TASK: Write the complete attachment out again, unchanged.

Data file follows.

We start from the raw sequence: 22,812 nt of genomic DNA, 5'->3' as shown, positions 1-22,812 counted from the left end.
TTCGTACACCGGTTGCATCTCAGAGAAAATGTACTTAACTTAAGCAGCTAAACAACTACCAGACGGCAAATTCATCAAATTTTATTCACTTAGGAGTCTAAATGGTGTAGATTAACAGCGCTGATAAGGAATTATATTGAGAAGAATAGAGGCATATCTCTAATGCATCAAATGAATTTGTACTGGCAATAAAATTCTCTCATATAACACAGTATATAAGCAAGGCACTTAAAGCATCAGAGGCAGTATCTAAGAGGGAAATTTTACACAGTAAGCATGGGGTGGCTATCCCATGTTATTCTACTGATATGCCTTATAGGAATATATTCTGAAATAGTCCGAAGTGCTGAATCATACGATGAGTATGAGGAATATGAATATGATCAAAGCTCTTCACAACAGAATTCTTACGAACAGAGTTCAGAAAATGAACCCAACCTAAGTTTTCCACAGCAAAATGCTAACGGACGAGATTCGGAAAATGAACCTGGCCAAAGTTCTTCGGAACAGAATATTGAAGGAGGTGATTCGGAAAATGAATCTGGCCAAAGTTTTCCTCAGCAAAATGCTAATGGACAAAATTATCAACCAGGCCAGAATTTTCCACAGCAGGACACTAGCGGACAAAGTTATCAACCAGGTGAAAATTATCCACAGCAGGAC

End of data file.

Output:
We start from the raw sequence: 22,812 nt of genomic DNA, 5'->3' as shown, positions 1-22,812 counted from the left end.
TTCGTACACCGGTTGCATCTCAGAGAAAATGTACTTAACTTAAGCAGCTAAACAACTACCAGACGGCAAATTCATCAAATTTTATTCACTTAGGAGTCTAAATGGTGTAGATTAACAGCGCTGATAAGGAATTATATTGAGAAGAATAGAGGCATATCTCTAATGCATCAAATGAATTTGTACTGGCAATAAAATTCTCTCATATAACACAGTATATAAGCAAGGCACTTAAAGCATCAGAGGCAGTATCTAAGAGGGAAATTTTACACAGTAAGCATGGGGTGGCTATCCCATGTTATTCTACTGATATGCCTTATAGGAATATATTCTGAAATAGTCCGAAGTGCTGAATCATACGATGAGTATGAGGAATATGAATATGATCAAAGCTCTTCACAACAGAATTCTTACGAACAGAGTTCAGAAAATGAACCCAACCTAAGTTTTCCACAGCAAAATGCTAACGGACGAGATTCGGAAAATGAACCTGGCCAAAGTTCTTCGGAACAGAATATTGAAGGAGGTGATTCGGAAAATGAATCTGGCCAAAGTTTTCCTCAGCAAAATGCTAATGGACAAAATTATCAACCAGGCCAGAATTTTCCACAGCAGGACACTAGCGGACAAAGTTATCAACCAGGTGAAAATTATCCACAGCAGGAC